The Wonderful World of DNA (Deoxyribonucleic Acid)
Review • Everything is made of matter • Matter is made of molecules • Molecules are made from elements • DNA is a molecule that is made from other molecules
DNA Fun Facts • DNA was first isolated in 1869 by Friedrich Miescher. • James Watson and Francis Crick figured out the structure of DNA in 1953. Although they did “borrow” much of the research to figure it out. • DNA is a double helix. • One chromosome can have as little as 50 million base pairs or as much as 250 million base pairs. • If unwound and tied together, the strands of DNA in one cell would stretch almost six feet but would be only 50 trillionths of an inch wide. • Over 99% of our DNA sequence is the same as other humans’
DNA is important because • It has a really long, scientific name • It is the instructions that code for the creation and maintenance of living things • It is what mitosis uses for its phases • All of the above makes DNA important
A double helix is like a • Spiral Staircase • A twisted ladder • A piece of licorice • More than one of the above are correct
The DNA model • It all starts with the “backbone” • A Phosphate is connected to the deoxyribose sugar • The bonds holding them together are STRONG. • We don’t want the DNA to separate along backbone
The DNA model • The building block is a nucleotide • DNA is built from small similar parts called nucleotides • It consists of three parts: • A phosphate • Connected to the Sugar • A nitrogen base connected to the sugar • There are 4 nitrogen bases: Adenine, Thymine, Guanine and Cytosine • They pair up on opposite sides of the DNA • Adenine with Thymine & Cytosine with Guanine
DNA has two backbones. • True • False
Nitrogen bases in DNA pair up like this: • A – C, G - T • G – A, T - G • A – T, G - C • They don’t pair up at all
A nucleotide is like • A lego • A brick • A puzzle piece • All of the above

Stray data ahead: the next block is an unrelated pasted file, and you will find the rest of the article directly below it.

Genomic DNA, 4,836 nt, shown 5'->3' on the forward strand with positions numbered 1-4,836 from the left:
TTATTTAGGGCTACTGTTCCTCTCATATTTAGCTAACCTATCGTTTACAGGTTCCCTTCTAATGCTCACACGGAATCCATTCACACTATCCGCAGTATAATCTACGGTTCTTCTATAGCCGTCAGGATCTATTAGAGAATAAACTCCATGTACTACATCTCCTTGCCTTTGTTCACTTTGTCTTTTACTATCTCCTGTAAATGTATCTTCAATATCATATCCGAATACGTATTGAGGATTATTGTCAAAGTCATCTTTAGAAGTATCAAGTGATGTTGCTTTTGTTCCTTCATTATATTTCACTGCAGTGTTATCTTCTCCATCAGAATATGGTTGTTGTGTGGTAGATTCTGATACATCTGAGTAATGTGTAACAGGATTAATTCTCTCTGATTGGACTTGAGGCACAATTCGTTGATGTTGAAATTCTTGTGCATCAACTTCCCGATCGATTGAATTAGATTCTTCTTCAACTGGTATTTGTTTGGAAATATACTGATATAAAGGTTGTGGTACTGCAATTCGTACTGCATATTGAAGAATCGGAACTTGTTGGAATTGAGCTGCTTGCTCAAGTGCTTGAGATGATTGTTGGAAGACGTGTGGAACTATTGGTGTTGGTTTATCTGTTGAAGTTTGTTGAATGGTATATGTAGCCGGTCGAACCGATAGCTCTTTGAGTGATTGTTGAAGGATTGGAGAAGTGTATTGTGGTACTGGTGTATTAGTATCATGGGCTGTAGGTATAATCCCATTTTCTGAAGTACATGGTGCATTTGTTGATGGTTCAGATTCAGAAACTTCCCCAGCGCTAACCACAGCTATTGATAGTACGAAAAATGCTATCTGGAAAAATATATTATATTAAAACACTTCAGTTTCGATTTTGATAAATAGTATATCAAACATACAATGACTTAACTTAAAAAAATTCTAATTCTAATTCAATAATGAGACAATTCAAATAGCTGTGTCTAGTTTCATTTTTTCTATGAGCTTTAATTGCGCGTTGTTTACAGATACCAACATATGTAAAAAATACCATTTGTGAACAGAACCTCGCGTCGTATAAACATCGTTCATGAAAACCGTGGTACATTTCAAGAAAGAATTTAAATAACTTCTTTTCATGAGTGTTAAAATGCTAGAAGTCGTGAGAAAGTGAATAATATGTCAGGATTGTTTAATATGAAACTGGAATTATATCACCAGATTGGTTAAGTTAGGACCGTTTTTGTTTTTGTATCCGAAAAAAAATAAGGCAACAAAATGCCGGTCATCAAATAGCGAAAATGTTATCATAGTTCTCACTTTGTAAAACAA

The Code • The A, T, G & C’s are set in an order for a specific trait • The code can only be read when the DNA is open • It is coded in 3 letter sequences. • Each 3 letter sequence is called a CODON.
Which would be an example of a codon? • CBA • GATTACA • KFAN • None of the above
Reading the Code • When DNA is read, it is read one gene at a time • Each gene codes for a specific trait • When a gene is ready to be read, DNA unzips • A molecule called mRNA is formed as a copy of the code
mRNA • mRNA (messenger RNA) • Made with Ribose sugar instead of Deoxyribose • Only a single strand, but still twisted • Uses Uracil as a nitrogen base instead of Thymine • Built as a match to DNA
Reading the code • Each codon is represented by one AMINO ACID. • Amino Acids are assembled in the order of the code. • When assembled they are called PROTEINS.
We still haven’t said how the code is read!? • The actual reading is done by the RIBOSOMES outside of the nucleus. • They call for molecules call tRNA that carry specific amino acids • The tRNA’s bring in the aminos and attach them to the ones that are there, creating a long line of amino acids call a PROTEIN.
tRNA • tRNA (transfer RNA) • Is a short strand of RNA • Only 3 nucleotides long (1 codon) • Carry one specific amino acid that is specific to the code that it has
The Process is in Two Stages • Stage 1 (Transcription) • DNA unzips • mRNA is made • mRNA is released into nucleus • DNA zips back up
What is created in the end of transcription? • 2nd half of DNA • tRNA • Unzipped DNA • mRNA • None of the above
Stage 2 (Translation) • mRNA goes out of the nucleus • Attaches to a ribosome at one codon • Ribosomes read the code and call for one of the tRNAs with the opposite code • tRNA matches up with the mRNA at the ribosome, attaches its amino acid to the others that are there (peptide bond between aminos), then leaves • Continues to do this until the mRNA runs out • mRNA returns to the nucleus and breaks up into its nucleotides. • The amino acid chain is the PROTEIN (or a polypeptide) and is released to control the trait
What is created in the end of translation? • Protein • tRNA • Unzipped DNA • mRNA • None of the above